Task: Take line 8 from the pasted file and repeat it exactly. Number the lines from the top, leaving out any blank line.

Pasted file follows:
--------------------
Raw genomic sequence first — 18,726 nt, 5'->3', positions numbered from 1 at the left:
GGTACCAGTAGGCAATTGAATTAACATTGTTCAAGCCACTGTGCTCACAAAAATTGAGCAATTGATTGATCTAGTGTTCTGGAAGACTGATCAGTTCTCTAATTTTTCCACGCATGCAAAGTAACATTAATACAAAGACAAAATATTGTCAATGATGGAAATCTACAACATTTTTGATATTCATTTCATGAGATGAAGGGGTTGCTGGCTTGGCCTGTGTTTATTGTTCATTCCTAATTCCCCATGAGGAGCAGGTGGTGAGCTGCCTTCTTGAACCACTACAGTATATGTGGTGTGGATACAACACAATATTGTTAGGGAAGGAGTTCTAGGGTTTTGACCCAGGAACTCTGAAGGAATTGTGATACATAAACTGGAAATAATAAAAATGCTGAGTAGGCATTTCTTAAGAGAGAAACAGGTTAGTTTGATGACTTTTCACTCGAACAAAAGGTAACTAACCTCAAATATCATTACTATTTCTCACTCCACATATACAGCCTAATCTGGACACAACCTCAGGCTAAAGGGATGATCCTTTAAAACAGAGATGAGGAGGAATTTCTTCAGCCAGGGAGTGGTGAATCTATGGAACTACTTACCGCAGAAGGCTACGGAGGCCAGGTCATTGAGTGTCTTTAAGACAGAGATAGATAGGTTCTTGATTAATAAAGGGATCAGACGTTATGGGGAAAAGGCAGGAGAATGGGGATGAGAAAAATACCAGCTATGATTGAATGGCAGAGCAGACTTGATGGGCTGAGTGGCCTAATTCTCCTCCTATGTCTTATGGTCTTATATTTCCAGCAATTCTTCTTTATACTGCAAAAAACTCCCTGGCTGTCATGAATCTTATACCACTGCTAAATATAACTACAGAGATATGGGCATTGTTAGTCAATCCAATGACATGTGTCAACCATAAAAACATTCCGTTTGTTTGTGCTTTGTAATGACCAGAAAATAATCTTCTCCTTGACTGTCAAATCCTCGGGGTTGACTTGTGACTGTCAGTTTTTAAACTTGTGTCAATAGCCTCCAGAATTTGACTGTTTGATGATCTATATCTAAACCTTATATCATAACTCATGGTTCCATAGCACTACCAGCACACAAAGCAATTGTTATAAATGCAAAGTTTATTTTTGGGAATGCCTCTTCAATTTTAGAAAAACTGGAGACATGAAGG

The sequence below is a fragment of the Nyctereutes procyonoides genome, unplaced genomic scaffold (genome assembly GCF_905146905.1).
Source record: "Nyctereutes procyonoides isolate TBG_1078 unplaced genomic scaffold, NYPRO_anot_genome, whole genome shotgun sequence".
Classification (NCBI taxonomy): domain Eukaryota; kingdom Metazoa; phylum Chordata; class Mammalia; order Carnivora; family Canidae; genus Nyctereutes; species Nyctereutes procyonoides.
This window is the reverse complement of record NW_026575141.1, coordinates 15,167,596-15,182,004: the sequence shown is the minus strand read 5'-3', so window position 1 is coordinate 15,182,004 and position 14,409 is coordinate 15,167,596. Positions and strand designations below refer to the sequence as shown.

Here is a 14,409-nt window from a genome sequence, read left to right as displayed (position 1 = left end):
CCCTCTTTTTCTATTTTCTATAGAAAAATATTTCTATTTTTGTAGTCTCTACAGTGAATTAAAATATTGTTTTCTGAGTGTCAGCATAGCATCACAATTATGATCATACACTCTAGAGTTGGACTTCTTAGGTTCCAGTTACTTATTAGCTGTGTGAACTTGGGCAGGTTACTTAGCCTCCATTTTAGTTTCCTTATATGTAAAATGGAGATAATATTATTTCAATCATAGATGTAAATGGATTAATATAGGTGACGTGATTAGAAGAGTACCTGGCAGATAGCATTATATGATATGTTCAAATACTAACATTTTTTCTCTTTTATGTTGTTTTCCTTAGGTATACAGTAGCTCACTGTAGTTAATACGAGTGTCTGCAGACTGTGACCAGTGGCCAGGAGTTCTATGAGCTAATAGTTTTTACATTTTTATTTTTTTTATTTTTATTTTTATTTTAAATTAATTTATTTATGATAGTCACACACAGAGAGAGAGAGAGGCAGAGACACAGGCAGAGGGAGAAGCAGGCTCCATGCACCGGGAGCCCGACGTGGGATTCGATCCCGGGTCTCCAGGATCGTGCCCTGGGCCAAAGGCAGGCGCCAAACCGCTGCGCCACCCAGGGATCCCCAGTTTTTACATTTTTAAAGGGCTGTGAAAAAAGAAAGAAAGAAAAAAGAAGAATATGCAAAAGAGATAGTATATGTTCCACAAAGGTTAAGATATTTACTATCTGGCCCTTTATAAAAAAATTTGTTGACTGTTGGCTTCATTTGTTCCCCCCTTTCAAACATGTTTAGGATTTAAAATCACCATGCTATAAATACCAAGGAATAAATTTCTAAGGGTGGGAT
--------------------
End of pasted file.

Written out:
CCCTCTTTTTCTATTTTCTATAGAAAAATATTTCTATTTTTGTAGTCTCTACAGTGAATTAAAATATTGTTTTCTGAGTGTCAGCATAGCATCACAATTATGATCATACACTCTAGAGTTGGACTTCTTAGGTTCCAGTTACTTATTAGCTGTGTGAACTTGGGCAGGTTACTTAGCCTCCATTTTAGTTTCCTTATATGTAAAATGGAGATAATATTATTTCAATCATAGATGTAAATGGATTAATATAGGTGACGTGATTAGAAGAGTACCTGGCAGATAGCATTATATGATATGTTCAAATACTAACATTTTTTCTCTTTTATGTTGTTTTCCTTAGGTATACAGTAGCTCACTGTAGTTAATACGAGTGTCTGCAGACTGTGACCAGTGGCCAGGAGTTCTATGAGCTAATAGTTTTTACATTTTTATTTTTTTTATTTTTATTTTTATTTTAAATTAATTTATTTATGATAGTCACACACAGAGAGAGAGAGAGGCAGAGACACAGGCAGAGGGAGAAGCAGGCTCCATGCACCGGGAGCCCGACGTGGGATTCGATCCCGGGTCTCCAGGATCGTGCCCTGGGCCAAAGGCAGGCGCCAAACCGCTGCGCCACCCAGGGATCCCCAGTTTTTACATTTTTAAAGGGCTGTGAAAAAAGAAAGAAAGAAAAAAGAAGAATATGCAAAAGAGATAGTATATGTTCCACAAAGGTTAAGATATTTACTATCTGGCCCTTTATAAAAAAATTTGTTGACTGTTGGCTTCATTTGTTCCCCCCTTTCAAACATGTTTAGGATTTAAAATCACCATGCTATAAATACCAAGGAATAAATTTCTAAGGGTGGGAT